Butch Hobson is a baseball lifer.
“I just decided pretty much when the Good Lord is ready for me to come home, I’ll be on baseball field,” Hobson said. “I love it.”
The soon to be 70-year-old manager of the Chicago Dogs loves mentoring new players and being part of their lives. It just so happens he has done that with one of his players for the last 30 years.
“I think it’s an advantage for him to be my dad and also my manager,” said K.C. Hobson, the Dogs infielder and son of manager Butch Hobson.
K.C. joined the dogs to play for his dad last season.
“I enjoy every minute of it,” Butch said. “We butt heads on things and that’s okay. At 15, he said ‘I don’t want u to be my hitting coach anymore.’ But he comes back, and it’s a pleasure to watch him play and have him be part of this team.”
“My dad does a great job of treating everyone like he’s got 25 sons,” K.C. said. “He treats everyone like he’s his own kid.”
The Hobsons favorite baseball memory together came in 2016 with the Lancaster Barnstormers of the Atlantic League. Butch was managing and decided for one game to activate himself and play alongside his son.
“K.C. was by the bat rack on Friday and I went up to him and said, ‘I have this crazy idea what do you think?’” Butch recalls. “I’ll activate myself Sunday, play third base while you play first. I’ll hit second and you hit third for one inning. What do you think? He said, ‘Go for it dad,’ and I did it. I had to do it. Because I never would get a chance to do it again.”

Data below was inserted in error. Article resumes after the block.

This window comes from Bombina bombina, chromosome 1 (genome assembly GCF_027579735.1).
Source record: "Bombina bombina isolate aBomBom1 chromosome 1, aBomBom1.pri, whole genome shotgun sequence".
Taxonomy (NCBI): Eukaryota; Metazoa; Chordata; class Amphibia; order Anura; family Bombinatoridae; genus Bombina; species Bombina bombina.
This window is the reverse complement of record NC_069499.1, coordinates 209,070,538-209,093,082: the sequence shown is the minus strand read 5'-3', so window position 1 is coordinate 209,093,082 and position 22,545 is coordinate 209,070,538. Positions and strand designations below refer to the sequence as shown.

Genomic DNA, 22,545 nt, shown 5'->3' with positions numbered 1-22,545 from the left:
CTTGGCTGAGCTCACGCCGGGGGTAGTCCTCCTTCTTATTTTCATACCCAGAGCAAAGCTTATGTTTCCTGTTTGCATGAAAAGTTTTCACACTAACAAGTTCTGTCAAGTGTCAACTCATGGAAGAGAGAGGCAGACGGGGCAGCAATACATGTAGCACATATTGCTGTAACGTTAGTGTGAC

“He said he would swing at the first pitch, and he swung in the [batting] cage for 45 minutes, then took two fastballs down the middle then swung at a slider in the dirt and struck out, and I said, ‘I thought you said you were swinging at the first pitch dude?’ and he’s like, ‘I couldn’t even see it,’” K.C. recalled with a chuckle. “How many guys get to do that? Get to play a professional baseball game with their dad? I know it was a good experience for him and one of the best baseball moments of career.”
Butch’s playing days are done as he settles for coaching third base, but celebrating Father’s Day at the ballpark with his son on the same field is the best gift of all.
“Most of us in the game don’t get to be with our families on Father’s Day, but at least I get to be with one of them, one of my children,” Butch said.
“I think we should celebrate mothers and fathers every day,” K.C. said. “Just make sure I let him know that I love him and I’m grateful for every opportunity he’s given me.”